The Helley-Smith system was originally developed by the United States Geological Survey (USGS) to collect samples of displaced sediment 10-15 mm above the base of the bed in waterways. It comes in a variety of sizes and shapes.
The displacement of materials is closely related to water flow. The greater the water flow, the more capable the river is of transporting increasingly large objects.
This device can be used to determine the amount of carried materials based on water flow and to characterize the type and granularity of the transported objects.
Ultimately, such a measurement is highly valuable for several reasons:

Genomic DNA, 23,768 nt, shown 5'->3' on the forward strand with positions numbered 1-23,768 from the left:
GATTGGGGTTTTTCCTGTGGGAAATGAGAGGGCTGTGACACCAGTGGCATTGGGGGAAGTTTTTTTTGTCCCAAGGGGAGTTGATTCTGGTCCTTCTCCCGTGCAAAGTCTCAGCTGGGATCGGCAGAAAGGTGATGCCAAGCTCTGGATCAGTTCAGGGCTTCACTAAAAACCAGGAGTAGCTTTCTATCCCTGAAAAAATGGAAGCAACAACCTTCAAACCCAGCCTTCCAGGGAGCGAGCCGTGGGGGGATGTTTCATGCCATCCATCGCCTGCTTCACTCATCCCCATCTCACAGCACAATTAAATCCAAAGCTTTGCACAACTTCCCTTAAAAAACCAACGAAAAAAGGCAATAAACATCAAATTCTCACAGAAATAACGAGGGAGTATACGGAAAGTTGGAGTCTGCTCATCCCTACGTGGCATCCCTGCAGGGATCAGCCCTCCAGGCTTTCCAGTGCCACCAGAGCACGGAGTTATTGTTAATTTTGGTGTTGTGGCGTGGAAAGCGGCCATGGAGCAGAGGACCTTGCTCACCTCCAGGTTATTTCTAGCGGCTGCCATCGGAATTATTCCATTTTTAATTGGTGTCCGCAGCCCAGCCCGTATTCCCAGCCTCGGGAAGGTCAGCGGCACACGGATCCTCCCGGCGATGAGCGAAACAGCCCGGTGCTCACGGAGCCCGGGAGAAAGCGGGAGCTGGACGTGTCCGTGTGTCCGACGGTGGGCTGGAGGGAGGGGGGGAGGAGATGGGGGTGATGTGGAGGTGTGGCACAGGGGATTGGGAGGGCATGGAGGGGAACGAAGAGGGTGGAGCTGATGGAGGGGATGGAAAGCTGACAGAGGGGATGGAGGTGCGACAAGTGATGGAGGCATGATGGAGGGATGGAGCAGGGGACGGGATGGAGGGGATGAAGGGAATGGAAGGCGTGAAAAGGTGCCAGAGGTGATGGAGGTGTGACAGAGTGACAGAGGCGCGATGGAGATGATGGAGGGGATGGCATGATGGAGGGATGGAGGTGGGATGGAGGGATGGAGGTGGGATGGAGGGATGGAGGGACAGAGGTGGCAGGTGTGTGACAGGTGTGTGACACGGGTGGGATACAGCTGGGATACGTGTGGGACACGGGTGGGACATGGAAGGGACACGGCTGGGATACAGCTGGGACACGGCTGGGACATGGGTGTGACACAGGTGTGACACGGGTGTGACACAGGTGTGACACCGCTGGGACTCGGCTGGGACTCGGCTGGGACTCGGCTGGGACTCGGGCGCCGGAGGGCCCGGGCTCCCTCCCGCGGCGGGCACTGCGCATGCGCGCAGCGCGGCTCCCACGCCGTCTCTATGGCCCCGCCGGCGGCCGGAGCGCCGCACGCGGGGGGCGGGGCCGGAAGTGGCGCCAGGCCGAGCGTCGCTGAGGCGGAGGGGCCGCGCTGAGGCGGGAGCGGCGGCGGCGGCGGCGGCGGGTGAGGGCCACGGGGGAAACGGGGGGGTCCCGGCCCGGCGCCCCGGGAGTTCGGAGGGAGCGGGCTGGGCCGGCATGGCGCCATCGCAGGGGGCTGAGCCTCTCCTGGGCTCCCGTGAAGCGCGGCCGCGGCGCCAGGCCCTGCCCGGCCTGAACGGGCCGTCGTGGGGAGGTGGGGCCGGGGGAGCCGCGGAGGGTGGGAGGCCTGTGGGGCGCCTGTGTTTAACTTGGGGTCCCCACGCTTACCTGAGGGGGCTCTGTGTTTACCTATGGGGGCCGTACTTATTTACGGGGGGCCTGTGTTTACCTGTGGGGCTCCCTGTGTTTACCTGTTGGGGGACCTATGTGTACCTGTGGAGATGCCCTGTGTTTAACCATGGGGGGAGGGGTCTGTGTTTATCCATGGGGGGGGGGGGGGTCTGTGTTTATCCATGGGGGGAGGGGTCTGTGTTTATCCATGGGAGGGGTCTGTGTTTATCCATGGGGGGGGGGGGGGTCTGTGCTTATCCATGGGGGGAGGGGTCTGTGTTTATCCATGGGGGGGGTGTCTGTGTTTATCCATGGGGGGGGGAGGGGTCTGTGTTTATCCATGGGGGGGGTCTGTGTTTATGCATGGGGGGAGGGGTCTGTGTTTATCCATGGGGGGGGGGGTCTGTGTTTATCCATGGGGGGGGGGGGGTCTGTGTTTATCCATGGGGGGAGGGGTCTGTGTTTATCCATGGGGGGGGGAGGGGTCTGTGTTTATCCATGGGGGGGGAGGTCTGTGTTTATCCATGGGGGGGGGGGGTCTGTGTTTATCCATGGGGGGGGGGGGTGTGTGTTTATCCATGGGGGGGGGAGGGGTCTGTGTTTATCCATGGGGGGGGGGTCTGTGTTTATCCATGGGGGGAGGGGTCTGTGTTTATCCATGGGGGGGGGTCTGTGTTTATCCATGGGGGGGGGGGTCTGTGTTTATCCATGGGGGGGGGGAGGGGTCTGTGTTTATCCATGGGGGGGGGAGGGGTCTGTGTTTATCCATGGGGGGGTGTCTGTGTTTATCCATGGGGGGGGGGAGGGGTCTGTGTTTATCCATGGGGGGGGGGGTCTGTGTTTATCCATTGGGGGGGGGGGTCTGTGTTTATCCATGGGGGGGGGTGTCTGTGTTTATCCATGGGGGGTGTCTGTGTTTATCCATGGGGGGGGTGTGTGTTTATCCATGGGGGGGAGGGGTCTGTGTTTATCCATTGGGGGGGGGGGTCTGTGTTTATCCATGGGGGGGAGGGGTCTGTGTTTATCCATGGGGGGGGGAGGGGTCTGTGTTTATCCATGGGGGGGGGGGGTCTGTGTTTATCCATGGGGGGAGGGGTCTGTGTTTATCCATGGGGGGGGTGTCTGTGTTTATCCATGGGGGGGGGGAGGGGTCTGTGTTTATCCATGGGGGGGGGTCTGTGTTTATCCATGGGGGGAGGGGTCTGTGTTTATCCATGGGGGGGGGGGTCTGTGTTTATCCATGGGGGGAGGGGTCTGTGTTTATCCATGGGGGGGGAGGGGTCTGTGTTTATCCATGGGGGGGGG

It makes it possible to define the rate at which dams can fill and thus improve the ecological continuity of water flows by allowing sediments to be sifted at the right times.
It also provides support for other tools in the understanding of phenomena involving the morphological change of riverbeds (incisions, meandering, braiding, changes in flow lines, and impacts on ecological environments, materials, and humans)